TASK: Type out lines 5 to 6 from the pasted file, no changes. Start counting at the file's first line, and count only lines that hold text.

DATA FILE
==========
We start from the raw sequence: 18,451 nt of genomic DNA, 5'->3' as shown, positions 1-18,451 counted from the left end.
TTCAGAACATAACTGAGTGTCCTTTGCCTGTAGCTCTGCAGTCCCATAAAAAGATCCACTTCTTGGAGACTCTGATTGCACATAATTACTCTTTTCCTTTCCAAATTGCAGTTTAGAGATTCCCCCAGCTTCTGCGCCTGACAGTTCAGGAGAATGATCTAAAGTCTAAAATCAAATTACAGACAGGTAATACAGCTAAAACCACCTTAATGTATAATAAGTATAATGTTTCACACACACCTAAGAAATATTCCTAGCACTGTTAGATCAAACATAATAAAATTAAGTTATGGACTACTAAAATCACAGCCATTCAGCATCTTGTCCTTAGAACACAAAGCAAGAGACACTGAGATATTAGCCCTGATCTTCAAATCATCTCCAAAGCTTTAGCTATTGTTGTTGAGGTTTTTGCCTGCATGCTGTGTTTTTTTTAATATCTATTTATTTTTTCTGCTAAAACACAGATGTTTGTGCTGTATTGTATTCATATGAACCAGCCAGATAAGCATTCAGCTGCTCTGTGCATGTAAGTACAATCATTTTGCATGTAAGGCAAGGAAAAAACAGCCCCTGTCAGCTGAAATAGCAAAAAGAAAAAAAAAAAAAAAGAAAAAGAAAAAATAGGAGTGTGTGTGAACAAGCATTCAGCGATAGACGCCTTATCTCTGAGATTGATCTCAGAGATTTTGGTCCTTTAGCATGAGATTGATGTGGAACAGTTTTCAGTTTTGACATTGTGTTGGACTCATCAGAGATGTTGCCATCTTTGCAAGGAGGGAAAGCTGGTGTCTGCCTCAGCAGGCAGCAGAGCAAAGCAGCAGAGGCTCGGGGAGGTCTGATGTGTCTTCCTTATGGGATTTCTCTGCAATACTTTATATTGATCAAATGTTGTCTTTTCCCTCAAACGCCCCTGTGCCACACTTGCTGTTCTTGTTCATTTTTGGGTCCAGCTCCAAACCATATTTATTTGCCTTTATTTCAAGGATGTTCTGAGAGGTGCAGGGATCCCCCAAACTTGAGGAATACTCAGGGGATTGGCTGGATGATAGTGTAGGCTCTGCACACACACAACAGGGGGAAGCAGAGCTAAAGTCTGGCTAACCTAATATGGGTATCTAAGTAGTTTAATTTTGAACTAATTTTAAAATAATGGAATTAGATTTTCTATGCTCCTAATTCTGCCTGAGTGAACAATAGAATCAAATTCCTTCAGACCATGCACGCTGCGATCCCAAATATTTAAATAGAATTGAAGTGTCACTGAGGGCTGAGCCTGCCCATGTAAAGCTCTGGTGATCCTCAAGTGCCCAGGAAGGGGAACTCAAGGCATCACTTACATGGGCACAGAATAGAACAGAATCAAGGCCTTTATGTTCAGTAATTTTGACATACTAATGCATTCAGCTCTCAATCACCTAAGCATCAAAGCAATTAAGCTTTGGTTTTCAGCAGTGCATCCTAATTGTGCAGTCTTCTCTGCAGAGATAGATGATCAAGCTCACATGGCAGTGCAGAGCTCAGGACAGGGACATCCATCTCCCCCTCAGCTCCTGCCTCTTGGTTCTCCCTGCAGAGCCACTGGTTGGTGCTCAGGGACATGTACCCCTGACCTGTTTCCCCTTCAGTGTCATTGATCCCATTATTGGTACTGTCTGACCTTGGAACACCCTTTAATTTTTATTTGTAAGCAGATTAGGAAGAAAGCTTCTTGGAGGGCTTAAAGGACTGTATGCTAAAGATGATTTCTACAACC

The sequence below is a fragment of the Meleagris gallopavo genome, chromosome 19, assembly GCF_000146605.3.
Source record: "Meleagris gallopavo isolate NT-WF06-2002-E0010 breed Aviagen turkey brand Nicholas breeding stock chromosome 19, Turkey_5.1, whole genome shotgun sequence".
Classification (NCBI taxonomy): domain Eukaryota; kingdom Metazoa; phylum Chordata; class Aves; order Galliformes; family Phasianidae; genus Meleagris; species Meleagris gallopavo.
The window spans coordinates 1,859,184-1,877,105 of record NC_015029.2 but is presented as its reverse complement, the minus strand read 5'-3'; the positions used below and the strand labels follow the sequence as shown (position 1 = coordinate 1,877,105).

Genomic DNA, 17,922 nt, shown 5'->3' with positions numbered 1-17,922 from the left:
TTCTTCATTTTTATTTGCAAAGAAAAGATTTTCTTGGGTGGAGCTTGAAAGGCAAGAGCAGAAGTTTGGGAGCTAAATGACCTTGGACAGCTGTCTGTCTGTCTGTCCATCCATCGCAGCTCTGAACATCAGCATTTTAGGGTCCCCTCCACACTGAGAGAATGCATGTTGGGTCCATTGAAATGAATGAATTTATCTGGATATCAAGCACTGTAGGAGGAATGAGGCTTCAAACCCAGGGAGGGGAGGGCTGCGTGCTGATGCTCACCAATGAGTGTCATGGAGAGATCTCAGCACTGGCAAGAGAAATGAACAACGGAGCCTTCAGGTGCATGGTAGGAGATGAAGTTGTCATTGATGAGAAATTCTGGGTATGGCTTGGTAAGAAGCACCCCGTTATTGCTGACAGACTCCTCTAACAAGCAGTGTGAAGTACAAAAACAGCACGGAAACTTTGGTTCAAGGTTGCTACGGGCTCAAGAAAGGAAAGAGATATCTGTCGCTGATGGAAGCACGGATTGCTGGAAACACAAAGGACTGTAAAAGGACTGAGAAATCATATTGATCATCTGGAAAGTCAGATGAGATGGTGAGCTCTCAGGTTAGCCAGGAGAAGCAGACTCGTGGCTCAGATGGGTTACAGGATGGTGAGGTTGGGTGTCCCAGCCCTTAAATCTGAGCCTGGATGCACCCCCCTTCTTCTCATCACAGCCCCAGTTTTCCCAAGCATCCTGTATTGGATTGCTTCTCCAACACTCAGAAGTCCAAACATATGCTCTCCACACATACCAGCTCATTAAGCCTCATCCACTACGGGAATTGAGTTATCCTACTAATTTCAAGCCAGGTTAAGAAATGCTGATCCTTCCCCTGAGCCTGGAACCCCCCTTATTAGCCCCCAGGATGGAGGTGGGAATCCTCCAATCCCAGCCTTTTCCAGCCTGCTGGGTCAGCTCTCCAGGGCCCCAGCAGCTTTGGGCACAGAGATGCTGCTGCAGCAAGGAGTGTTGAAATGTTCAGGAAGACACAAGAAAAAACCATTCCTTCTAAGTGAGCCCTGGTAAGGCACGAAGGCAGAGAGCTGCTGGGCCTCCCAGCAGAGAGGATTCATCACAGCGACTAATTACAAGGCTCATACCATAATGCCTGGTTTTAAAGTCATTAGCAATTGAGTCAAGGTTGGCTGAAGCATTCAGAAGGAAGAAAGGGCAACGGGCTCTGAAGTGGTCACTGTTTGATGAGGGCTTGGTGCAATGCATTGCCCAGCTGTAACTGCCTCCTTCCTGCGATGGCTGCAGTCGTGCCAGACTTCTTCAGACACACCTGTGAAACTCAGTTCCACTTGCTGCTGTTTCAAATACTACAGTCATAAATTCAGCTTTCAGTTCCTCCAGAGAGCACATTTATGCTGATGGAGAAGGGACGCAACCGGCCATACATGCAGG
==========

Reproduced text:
Classification (NCBI taxonomy): domain Eukaryota; kingdom Metazoa; phylum Chordata; class Aves; order Galliformes; family Phasianidae; genus Meleagris; species Meleagris gallopavo.
The window spans coordinates 1,859,184-1,877,105 of record NC_015029.2 but is presented as its reverse complement, the minus strand read 5'-3'; the positions used below and the strand labels follow the sequence as shown (position 1 = coordinate 1,877,105).